Running Time: 131 mins
An English period production with a good cast and a fine director should be a recipe for a hit. Unfortunately Four Feathers is as dull as dishwater.
Set in 1898, the grand days of Queen Victoria's Empire, five officer cadets, led by Harry (Ledger) and Jack (Benson) are commissioned to go to the Sudan and fight the local "Mohammedan' insurrection. On hearing the news Harry gets cold feet and resigns his commission. He returns to his fiancé Ethne. Three of Harry's friends, Jack is the exception, accuse him of being a coward, and each sends him a white feather. When Ethne finds out Harry is frightened to fight, she gives him one as well, the fourth feather. Shocked by the admonition, Jack gathers together his courage and sets sail for the Sudan where he becomes a private mercenary and attempts to save his mates.
Four Feathers shows what's best about British period drama: outstanding sets and locations, especially those set at Naval Academy at Greenwich; detailed costumes; a large cast; and a sweeping neo-colonial story against which the love triangle tale is told.
There are some pleasing elements to some of the performances. Heath Ledger's upper class English accent is entirely credible. His army general father, whom Harry calls "Sir', is the epitome of the stern, military parent. But there are an equal number of strange directorial decisions that distract our attention. American Wes Benson's accent is not as convincing as Ledger's. The young Victorian soldiers hug each other a bit too much for it to fit in with the period. In the Sudan Harry meets Abou Fatma (Djimon Hounsou), an African slave who has such rounded vowels and good command of English grammar, he is worthy of Oxford.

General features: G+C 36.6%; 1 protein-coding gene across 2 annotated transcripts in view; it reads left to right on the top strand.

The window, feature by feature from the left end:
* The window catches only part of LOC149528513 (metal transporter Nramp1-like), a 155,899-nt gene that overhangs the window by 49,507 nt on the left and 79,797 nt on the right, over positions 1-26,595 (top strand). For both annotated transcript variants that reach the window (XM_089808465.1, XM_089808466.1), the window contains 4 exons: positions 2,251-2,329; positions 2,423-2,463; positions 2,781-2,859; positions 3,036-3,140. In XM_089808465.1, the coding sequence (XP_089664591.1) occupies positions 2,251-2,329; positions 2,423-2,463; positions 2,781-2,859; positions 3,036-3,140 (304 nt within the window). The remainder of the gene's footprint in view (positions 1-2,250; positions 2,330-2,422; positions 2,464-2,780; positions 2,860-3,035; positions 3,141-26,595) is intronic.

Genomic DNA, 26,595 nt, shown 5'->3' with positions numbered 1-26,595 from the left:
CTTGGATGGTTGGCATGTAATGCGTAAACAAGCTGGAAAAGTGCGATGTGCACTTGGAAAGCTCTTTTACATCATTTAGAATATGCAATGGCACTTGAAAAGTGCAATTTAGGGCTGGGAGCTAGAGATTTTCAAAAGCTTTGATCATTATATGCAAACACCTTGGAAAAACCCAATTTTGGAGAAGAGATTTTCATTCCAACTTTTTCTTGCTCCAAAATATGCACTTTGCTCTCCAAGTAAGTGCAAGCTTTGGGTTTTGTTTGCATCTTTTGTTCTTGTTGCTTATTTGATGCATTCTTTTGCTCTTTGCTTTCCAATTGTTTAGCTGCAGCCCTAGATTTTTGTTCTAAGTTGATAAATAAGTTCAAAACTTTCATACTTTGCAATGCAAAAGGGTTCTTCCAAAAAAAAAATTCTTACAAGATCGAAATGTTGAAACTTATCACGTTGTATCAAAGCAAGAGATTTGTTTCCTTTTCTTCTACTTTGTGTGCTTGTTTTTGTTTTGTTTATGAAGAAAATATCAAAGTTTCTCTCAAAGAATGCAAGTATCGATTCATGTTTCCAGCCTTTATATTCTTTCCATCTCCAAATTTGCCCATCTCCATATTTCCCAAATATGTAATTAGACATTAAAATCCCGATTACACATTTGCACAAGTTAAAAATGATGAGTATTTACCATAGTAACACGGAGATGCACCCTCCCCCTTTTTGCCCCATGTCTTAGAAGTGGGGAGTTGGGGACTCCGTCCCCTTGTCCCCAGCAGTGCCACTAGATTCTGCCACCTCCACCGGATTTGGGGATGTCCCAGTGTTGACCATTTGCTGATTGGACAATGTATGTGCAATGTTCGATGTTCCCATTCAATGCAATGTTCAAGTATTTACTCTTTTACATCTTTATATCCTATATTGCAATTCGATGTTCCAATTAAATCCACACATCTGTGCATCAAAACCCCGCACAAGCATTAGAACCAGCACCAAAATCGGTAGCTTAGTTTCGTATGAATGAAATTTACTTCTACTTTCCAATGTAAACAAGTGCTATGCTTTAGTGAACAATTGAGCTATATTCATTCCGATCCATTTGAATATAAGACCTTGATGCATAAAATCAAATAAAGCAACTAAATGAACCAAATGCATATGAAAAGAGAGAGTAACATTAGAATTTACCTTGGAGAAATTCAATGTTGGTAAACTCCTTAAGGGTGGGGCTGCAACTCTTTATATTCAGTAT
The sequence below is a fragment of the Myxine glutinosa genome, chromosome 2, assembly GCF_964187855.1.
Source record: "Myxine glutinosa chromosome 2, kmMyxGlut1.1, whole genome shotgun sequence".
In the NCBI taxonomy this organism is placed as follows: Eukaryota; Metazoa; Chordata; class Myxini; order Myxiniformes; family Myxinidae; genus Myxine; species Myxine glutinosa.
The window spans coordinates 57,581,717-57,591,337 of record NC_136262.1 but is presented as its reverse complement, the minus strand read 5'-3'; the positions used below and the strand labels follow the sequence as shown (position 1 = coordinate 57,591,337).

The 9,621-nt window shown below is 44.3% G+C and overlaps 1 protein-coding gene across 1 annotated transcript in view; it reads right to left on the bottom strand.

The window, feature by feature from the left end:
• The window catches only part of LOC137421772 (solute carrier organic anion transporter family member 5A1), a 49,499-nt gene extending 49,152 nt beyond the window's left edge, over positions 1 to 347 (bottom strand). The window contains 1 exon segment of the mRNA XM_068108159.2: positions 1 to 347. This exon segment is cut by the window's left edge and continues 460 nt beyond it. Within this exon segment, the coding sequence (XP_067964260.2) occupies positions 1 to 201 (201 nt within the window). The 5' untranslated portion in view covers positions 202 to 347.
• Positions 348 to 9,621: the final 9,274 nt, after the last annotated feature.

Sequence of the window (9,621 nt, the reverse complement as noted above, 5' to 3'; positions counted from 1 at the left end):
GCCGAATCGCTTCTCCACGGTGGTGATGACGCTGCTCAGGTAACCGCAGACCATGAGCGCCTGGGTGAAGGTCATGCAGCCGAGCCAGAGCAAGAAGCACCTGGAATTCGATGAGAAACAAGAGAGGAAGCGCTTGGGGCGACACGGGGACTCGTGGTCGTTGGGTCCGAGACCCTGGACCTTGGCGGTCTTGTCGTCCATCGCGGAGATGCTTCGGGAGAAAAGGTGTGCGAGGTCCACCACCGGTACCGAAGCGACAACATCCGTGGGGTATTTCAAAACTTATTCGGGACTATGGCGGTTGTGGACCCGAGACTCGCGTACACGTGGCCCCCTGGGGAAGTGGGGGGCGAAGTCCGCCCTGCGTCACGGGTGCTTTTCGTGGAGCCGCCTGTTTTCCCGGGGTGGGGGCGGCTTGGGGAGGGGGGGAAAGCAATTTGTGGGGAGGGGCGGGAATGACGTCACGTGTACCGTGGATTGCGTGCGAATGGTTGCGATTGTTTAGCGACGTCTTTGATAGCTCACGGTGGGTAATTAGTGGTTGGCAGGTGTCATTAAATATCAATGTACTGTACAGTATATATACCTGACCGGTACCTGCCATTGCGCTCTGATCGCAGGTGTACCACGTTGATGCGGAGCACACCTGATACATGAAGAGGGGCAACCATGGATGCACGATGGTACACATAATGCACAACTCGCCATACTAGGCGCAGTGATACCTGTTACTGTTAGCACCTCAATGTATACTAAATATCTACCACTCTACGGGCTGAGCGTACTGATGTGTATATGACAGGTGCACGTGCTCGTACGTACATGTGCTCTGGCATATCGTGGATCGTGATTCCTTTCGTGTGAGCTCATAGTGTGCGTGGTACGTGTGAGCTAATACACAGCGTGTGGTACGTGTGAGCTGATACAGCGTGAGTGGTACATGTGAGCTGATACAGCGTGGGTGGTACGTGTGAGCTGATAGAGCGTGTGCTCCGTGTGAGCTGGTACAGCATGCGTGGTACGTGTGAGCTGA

The worst thing by far is that once Harry becomes a mercenary we know when, where and, to a degree, how, Harry is going to save the day. At this point the film runs out of any dramatic tension and emotional pull it had.
With echoes of Gallipoli and Midnight Express, Four Feathers tries to turn Harry of the Sudan into Lawrence of Arabia. Like the campaign, it's a noble failure.
Fr Richard Leonard SJ is the Director of the Australian Catholic Film Office.